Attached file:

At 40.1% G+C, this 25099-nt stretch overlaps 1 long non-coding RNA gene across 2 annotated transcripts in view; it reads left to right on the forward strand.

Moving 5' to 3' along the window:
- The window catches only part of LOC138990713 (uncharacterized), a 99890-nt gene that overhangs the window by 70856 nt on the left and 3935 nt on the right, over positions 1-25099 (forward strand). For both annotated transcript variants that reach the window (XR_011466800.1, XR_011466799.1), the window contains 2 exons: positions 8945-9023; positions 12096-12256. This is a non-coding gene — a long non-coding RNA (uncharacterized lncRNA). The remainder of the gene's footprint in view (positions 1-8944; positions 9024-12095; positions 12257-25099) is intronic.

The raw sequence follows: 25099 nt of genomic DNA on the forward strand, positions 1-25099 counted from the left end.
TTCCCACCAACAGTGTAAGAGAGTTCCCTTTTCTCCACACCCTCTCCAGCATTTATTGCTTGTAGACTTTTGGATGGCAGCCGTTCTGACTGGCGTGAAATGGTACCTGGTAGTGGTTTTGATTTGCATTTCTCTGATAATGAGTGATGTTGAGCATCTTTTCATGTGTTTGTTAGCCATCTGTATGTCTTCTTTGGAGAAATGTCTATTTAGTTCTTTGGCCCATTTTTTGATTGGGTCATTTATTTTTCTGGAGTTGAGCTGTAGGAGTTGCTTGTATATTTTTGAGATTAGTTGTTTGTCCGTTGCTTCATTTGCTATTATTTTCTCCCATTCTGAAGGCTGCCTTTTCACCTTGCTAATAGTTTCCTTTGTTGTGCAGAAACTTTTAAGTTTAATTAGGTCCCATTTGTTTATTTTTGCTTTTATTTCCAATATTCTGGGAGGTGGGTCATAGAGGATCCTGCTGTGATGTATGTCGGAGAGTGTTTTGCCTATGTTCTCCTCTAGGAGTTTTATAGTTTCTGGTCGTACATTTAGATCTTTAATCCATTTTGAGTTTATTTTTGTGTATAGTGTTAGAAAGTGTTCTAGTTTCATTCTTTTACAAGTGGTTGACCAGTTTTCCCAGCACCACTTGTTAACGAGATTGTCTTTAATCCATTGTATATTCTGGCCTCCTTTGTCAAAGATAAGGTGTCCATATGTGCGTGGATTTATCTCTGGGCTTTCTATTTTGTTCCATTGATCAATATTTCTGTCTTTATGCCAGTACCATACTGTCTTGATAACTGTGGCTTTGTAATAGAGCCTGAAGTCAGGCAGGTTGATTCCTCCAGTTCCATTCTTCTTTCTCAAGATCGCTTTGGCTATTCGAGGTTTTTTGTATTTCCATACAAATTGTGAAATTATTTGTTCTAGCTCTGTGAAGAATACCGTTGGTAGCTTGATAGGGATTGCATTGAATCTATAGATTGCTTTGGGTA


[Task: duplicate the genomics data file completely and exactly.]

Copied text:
At 40.1% G+C, this 25099-nt stretch overlaps 1 long non-coding RNA gene across 2 annotated transcripts in view; it reads left to right on the forward strand.

Moving 5' to 3' along the window:
- The window catches only part of LOC138990713 (uncharacterized), a 99890-nt gene that overhangs the window by 70856 nt on the left and 3935 nt on the right, over positions 1-25099 (forward strand). For both annotated transcript variants that reach the window (XR_011466800.1, XR_011466799.1), the window contains 2 exons: positions 8945-9023; positions 12096-12256. This is a non-coding gene — a long non-coding RNA (uncharacterized lncRNA). The remainder of the gene's footprint in view (positions 1-8944; positions 9024-12095; positions 12257-25099) is intronic.

The raw sequence follows: 25099 nt of genomic DNA on the forward strand, positions 1-25099 counted from the left end.
TTCCCACCAACAGTGTAAGAGAGTTCCCTTTTCTCCACACCCTCTCCAGCATTTATTGCTTGTAGACTTTTGGATGGCAGCCGTTCTGACTGGCGTGAAATGGTACCTGGTAGTGGTTTTGATTTGCATTTCTCTGATAATGAGTGATGTTGAGCATCTTTTCATGTGTTTGTTAGCCATCTGTATGTCTTCTTTGGAGAAATGTCTATTTAGTTCTTTGGCCCATTTTTTGATTGGGTCATTTATTTTTCTGGAGTTGAGCTGTAGGAGTTGCTTGTATATTTTTGAGATTAGTTGTTTGTCCGTTGCTTCATTTGCTATTATTTTCTCCCATTCTGAAGGCTGCCTTTTCACCTTGCTAATAGTTTCCTTTGTTGTGCAGAAACTTTTAAGTTTAATTAGGTCCCATTTGTTTATTTTTGCTTTTATTTCCAATATTCTGGGAGGTGGGTCATAGAGGATCCTGCTGTGATGTATGTCGGAGAGTGTTTTGCCTATGTTCTCCTCTAGGAGTTTTATAGTTTCTGGTCGTACATTTAGATCTTTAATCCATTTTGAGTTTATTTTTGTGTATAGTGTTAGAAAGTGTTCTAGTTTCATTCTTTTACAAGTGGTTGACCAGTTTTCCCAGCACCACTTGTTAACGAGATTGTCTTTAATCCATTGTATATTCTGGCCTCCTTTGTCAAAGATAAGGTGTCCATATGTGCGTGGATTTATCTCTGGGCTTTCTATTTTGTTCCATTGATCAATATTTCTGTCTTTATGCCAGTACCATACTGTCTTGATAACTGTGGCTTTGTAATAGAGCCTGAAGTCAGGCAGGTTGATTCCTCCAGTTCCATTCTTCTTTCTCAAGATCGCTTTGGCTATTCGAGGTTTTTTGTATTTCCATACAAATTGTGAAATTATTTGTTCTAGCTCTGTGAAGAATACCGTTGGTAGCTTGATAGGGATTGCATTGAATCTATAGATTGCTTTGGGTA